B.C. Highway Patrol officer focuses on connecting with community

Cpl. Jeff McMichael has been a member of the RCMP for 15 years

Protecting his community and helping others is what motivates acting Cpl. Jeff McMichael of the B.C. Highway Patrol.

A 17 veteran of the Royal Canadian Mounted Police (RCMP), McMichael has spent several years working in Surrey, Clinton and most recently wwjarchitecture. Every day on the job he does his best to be a friendly face and solve people’s problems.

“I think my role is to try to make a difference in the communities I work in and do what I can to set an example,” McMichael said. “I always have time to stop and chat with people, which drives my wife crazy but that’s just who I am.”

McMichael came to policing later in life after working in a fibreglass plant in Langley building semi trucks for a dozen years. He said he was looking for a change and while he admits it sounds cliché, he wanted to help people.

While stationed in Surrey McMichael focused on community policing, spending time as a bike cop and taking opportunities to interact one-on-one with young people. In Clinton, he was able to do even more of that kind of work, running a volleyball league, going to community events and in general showing the youth that “police are just people too.”

“We’re not robots, we do have families and a job to do just like everyone else.”

Since moving to wwjarchitecture, McMichael has taken a step back from the community policing side of things to work in the B.C. Highway Patrol. He explained that their role is primarily enforcement of the rules of the road including speeding, drinking and driving and other infractions.

READ MORE: 100 Mile officers took 43 impaired drivers off the road

That being said, McMichael still brings his more level-headed and calm personality to traffic enforcement. Much like when he goes fishing he explained his goal is to catch the “big fish” not stop everyone for a broken tail light or going 10 km over the speed limit.

“As weird as it sounds, I don’t like giving tickets but I think it’s important to keep the roads safe,” McMichael said. “Everybody speeds, everybody breaks minor motor vehicle act laws but I just try and only come in when they go a little bit too far over the line. I want to break the stereotype of that gruff traffic cop that’s yelling at you on the side of the road because you were doing 20 over.”

McMichael typically works four days on and four days off and during a typical week, he’ll take care of paperwork before hitting the road to patrol the high-risk areas. At the moment 100 Mile’s highway patrol consists of McMichael and one other officer, with the third member of their team off on paternity lead. While they can’t be everywhere at once he said they do their best to respond to every report of speeding, semi or logging trucks running red lights and other incidents they receive.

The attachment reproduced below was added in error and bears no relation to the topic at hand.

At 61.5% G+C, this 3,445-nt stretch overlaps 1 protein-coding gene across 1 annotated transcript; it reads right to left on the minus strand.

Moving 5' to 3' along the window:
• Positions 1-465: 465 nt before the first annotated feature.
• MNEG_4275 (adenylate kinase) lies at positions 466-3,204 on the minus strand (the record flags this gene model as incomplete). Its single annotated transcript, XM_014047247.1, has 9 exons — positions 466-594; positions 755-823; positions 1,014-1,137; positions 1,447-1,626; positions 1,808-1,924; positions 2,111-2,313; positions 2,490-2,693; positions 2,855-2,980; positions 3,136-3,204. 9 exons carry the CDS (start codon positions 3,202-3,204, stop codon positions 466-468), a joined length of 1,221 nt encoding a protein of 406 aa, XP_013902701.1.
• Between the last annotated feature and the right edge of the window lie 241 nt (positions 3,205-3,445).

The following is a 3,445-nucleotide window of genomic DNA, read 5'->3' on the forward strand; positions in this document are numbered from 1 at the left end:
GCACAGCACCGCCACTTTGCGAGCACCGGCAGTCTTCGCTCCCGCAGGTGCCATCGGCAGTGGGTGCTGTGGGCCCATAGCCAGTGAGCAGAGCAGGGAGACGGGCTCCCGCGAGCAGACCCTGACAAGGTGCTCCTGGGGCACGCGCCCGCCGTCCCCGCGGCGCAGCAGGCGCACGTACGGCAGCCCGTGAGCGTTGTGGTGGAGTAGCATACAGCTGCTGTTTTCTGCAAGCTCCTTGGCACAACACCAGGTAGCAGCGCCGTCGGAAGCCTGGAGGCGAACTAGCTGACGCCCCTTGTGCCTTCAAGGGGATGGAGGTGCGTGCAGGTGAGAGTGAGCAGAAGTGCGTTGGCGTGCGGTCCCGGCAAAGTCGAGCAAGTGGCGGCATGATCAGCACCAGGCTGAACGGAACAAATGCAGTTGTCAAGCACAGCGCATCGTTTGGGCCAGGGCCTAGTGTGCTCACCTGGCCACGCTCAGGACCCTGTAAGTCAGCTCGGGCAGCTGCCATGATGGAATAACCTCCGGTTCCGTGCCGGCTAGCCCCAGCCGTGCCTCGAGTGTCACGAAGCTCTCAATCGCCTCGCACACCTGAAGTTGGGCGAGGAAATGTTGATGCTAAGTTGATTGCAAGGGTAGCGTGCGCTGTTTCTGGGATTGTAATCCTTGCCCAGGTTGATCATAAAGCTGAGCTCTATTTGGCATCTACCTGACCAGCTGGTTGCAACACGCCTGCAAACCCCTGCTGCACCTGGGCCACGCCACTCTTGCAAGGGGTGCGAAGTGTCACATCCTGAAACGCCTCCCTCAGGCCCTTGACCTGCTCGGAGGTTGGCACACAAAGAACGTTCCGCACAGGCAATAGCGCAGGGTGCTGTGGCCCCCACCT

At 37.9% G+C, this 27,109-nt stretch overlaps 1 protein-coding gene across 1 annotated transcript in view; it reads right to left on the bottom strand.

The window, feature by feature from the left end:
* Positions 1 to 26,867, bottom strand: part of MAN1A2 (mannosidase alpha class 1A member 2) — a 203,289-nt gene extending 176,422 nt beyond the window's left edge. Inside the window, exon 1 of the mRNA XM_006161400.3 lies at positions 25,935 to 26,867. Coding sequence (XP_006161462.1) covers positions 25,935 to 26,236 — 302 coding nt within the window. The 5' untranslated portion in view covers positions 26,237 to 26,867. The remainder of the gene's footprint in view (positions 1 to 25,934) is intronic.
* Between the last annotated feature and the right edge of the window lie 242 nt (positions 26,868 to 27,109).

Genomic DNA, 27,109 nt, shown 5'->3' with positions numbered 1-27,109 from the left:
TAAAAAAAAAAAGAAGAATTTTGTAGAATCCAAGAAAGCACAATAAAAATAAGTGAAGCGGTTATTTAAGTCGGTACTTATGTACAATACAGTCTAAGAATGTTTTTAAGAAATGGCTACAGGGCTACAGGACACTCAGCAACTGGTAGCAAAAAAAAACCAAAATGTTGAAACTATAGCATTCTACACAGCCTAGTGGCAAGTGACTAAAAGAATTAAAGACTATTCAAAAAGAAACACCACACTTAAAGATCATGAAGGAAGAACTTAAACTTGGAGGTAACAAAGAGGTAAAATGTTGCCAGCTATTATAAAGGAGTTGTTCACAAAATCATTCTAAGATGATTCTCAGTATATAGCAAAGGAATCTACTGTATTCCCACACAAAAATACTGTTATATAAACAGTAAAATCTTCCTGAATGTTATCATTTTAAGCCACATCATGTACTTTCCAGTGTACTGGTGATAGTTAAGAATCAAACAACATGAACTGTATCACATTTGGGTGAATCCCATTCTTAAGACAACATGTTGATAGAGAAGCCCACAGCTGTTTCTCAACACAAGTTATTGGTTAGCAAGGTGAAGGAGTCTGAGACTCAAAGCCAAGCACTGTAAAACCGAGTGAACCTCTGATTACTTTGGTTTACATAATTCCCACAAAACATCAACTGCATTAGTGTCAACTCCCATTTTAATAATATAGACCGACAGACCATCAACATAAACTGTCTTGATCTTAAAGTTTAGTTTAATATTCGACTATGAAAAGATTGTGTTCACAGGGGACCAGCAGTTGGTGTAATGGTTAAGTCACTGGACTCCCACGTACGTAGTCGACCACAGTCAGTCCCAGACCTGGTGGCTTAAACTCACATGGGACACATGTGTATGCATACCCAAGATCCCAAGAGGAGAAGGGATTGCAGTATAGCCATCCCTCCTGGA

Highway 97, Highway 24 and Canim-Hendrix Lake Road are the roadways McMichael spends most of his time patrolling. He said he and his colleagues like to rotate between the roads to curb certain behaviours, such as logging trucks speeding on Canim-Hendrix.

“Excessive speeding is not ok. We have deer here who jump out in the middle of the road. If you’re doing 182 km an hour, regardless of how good of a driver you think you are, things happen very fast,” McMichael said. “We’re just trying to target that high-risk driving and motorcycle safety, that’s our initiative for the month of May.”

For McMichael taking impaired drivers off the road is one of the most satisfying aspects of his current duties. He hears a lot of excuses for why people drive drunk or under the influence, but he said there are simple things people can do to avoid potential tragedies like selecting a designated driver or, if they live in town, simply walking to the bar rather than driving.

Clamping down on vehicles and trucks running red lights on Highway 97 is another regular task. McMichael said they target them by having officers sit in unmarked cars to clock the infraction and then radioing him or his colleagues to pull the vehicle over and issue a ticket.

“I can give out 100 red light tickets and it’s not going to solve the problem but if we can raise awareness and make people think about going through that red light in 100 Mile (they can spread the word). I’ve heard the excuses of I didn’t want my load to shift if I hit the brakes because of the light, or I didn’t want to stop because I’d have to gear down,” McMichael said. “It’s concerning because it’s like ‘I didn’t want my load to shift, so I ran a red light and risked hitting a family in a minivan.’ That’s what we’re out there trying to prevent.

McMichael’s main advice to drivers is to simply follow the rules of the road whether that’s wearing a seatbelt, ensuring you have an N on the back of your car or simply driving a bit slower.

“Don’t be in a hurry to get a speeding ticket.”



Patrick Davies

About the Author: Patrick Davies

An avid lover of theatre, media, and the arts in all its forms, I've enjoyed building my professional reputation in wwjarchitecture.
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